Tea Journal

 

Plant Principles 101:

The Value of Choosing Pure, Botanical Teas, and Thinking Twice about Sprayed-on “Natural Flavors”

Pictured: Kalliste on ice

Pictured: Kalliste on ice

Meaningful Connection & Wellness

One of the most important qualities Artemis Teas & Botanicals brings to your cup is our careful attention to the well-being of both humans and the earth. While humans have understood for millenia that a balanced relationship with the natural world is vital for our survival and wellbeing, it’s nevertheless helpful to know that modern research confirms that our experiences of meaningful connection with the natural world are indeed fundamental to our health, wellbeing, spirituality, and survival (Louv, Richard. The Nature Principle: Human Restoration and the End of Nature-Deficit Disorder ).

The proof of this basic principle is evident everywhere around us: how many of us struggle with chronic burn-out, anxiety, nervousness, and depression—in large part because we are forced to dart from one thing to the next, hardly without pause, and to do our best to meet or exceed the countless expectations that our children, spouses, friends, co-workers, employers, and friends have of us? There rarely seems to be enough time to stop and notice the special nuances of seasonal change happening each day all around us. We may struggle to find time to plant a garden, play with our kids at the park, walk barefoot on grass, rest our bodies on the ground and gaze quietly at passing clouds, or enjoy the gentle sound of the wind mingling with grasses and leaves.

In other words, the frantic pace of our lives can often make the possibility of connecting with the natural world in any meaningful way feel tricky. Yet, the remedy for so many common ailments and imbalances can be found either by more exposure to the natural world, and/or by the regular use of simple plant medicines. My own experiences have proven to me, time and again, that a cup of soulfully-crafted botanical tea can seriously help ground and re-balance me.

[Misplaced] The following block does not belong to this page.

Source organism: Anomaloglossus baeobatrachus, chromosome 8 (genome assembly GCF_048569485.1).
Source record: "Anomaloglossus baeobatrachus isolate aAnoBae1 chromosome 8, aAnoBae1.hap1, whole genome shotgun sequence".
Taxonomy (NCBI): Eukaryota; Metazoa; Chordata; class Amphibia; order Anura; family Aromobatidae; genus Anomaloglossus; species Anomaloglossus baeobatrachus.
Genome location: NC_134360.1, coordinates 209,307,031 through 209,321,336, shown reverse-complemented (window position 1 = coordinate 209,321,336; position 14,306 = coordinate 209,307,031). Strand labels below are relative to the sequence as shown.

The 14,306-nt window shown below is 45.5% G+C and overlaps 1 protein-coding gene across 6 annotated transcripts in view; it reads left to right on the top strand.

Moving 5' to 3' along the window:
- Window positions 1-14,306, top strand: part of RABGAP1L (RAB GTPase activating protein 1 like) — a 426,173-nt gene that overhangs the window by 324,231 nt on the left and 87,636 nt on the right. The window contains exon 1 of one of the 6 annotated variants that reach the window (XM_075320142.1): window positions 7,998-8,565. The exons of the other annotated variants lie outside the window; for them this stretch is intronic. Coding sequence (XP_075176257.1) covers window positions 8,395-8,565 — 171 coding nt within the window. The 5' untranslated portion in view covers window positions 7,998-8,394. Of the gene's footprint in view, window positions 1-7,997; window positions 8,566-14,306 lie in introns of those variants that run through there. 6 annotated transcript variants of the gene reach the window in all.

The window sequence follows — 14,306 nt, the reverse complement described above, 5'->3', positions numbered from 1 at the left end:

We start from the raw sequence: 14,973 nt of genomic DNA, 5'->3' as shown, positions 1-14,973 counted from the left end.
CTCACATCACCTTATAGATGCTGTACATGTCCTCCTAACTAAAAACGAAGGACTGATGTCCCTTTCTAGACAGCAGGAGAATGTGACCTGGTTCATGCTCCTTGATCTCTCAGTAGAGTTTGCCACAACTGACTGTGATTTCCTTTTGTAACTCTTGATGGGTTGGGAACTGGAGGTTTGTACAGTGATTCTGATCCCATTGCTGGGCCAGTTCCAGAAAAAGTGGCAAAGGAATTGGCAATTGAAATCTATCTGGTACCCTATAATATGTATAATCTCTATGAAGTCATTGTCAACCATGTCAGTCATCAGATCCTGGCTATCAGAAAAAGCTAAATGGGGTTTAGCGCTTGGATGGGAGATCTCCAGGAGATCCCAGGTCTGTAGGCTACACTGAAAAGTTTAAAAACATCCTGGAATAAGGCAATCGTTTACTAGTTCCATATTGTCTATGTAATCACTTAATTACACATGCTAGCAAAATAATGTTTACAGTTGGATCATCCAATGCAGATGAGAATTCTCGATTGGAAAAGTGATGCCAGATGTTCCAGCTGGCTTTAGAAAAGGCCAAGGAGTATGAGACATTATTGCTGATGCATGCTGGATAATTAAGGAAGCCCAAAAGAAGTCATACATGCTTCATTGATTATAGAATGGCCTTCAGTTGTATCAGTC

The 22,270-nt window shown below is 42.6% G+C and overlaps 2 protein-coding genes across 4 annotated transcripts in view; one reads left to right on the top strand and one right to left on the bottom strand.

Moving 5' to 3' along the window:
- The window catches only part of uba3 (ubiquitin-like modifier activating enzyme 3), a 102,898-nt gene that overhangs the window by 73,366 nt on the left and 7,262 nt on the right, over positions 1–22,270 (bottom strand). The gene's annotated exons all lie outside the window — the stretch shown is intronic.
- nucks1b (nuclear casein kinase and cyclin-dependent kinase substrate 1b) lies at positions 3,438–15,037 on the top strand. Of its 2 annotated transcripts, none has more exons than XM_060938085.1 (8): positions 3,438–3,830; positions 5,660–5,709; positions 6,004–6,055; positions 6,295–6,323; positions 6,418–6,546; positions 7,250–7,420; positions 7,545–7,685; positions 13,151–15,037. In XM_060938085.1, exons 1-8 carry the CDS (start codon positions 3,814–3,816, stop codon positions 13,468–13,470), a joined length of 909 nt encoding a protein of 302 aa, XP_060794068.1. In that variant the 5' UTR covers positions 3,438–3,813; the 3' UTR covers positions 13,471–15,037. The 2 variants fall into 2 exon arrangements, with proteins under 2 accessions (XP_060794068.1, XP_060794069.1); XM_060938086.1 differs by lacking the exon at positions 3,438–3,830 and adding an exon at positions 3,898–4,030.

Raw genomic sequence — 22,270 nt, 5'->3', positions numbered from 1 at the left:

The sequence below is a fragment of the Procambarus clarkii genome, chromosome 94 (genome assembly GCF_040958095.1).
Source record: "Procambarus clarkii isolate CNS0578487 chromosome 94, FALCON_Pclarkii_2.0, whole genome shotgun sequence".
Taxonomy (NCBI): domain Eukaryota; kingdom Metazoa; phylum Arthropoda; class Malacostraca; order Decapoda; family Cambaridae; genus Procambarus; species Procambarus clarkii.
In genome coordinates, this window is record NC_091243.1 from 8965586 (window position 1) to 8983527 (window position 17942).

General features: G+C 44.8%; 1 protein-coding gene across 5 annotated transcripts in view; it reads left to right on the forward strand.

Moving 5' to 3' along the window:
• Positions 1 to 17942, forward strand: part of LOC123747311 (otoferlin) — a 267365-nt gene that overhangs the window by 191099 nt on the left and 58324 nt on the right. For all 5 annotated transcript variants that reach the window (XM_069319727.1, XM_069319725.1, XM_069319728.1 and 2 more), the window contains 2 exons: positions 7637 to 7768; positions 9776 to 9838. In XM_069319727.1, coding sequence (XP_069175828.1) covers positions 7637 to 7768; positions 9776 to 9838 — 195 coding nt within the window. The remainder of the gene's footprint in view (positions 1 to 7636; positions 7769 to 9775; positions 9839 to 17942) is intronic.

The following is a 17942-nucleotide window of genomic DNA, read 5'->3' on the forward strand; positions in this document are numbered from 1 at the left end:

Richard Louv, author of the bestselling The Nature Principle says that we require “patches of nature for our mental health and our spiritual resilience”; this is indeed what tea can be in our daily routine: a small patch, or space, in which we experience nature. The colors, textures, scents, and tastes of the plants have a special ability to remind us of essential parts of our selves—some parts that may feel distant, or even lost to us. In a small but very meaningful way, tea can bring the natural world into our homeplaces, workplaces, playspaces, and our community-spaces.

The Importance of Taste

Recently, I introduced a few new teas that are finely-tuned to the tastes, scents, and experiences we commonly associate with spring and summertime (Chelidon and Kalliste). If you taste Chelidon, for example, with some care and mindfulness, you may taste light, savory notes of almond, toasted oat, and marscapone; vegetal notes of fresh snap pea or tender sweet grass; floral notes of early violets, fresh orchid, jasmine buds, and raw honey; and maybe fruity notes of strawberry, orange sherbert, and mulberry. These flavor notes come from the actual plants in Artemis blends, and are not artificially applied to the plant materials. I choose not to spray our tea leaves or botanicals with processed flavorings because these flavors seriously distort and disguise the natural flavors of the plants.

Taste is a critical sensory tool: it provides us with a vast spectrum of critical information about the safety and value of a substance; and, it can also be a specific trigger for healing or disease in the body (bitter tastes stimulate healthy bile release; sour flavors reduce systemic heat in the body; sweet tastes stimulate healthy tissue growth, however too much sweet can lead to obesity . . . )

So, it matters that sprayed on flavors are, in truth, an inexpensive sleight-of-hand. They are manufactured in a chemistry lab, deliberately designed to override our logic by forcing our brains to draw connections between these chemicals and certain fruits, flowers, and even times of the year. 

Let’s look at one of the most prevalent “natural flavors” used in the American food and beverage industry: strawberry. “Natural strawberry flavor” is not at all like real strawberry flavor. The chemical flavoring is more like a super-abundance of strawberry sweetness that vastly exceeds the sweetness nature provides in an actual strawberry. The flavor of real strawberry is delicate and suggestive to the nose, and it seems to blossom and expand on the tongue when warm, and freshly picked—at once tart, tangy, and sweet. It happens to be a very difficult flavor to capture and replicate in concentrated form. You might be surprised to discover that most typical strawberry flavorings are comprised of nearly 50 different chemically derived and processed ingredients!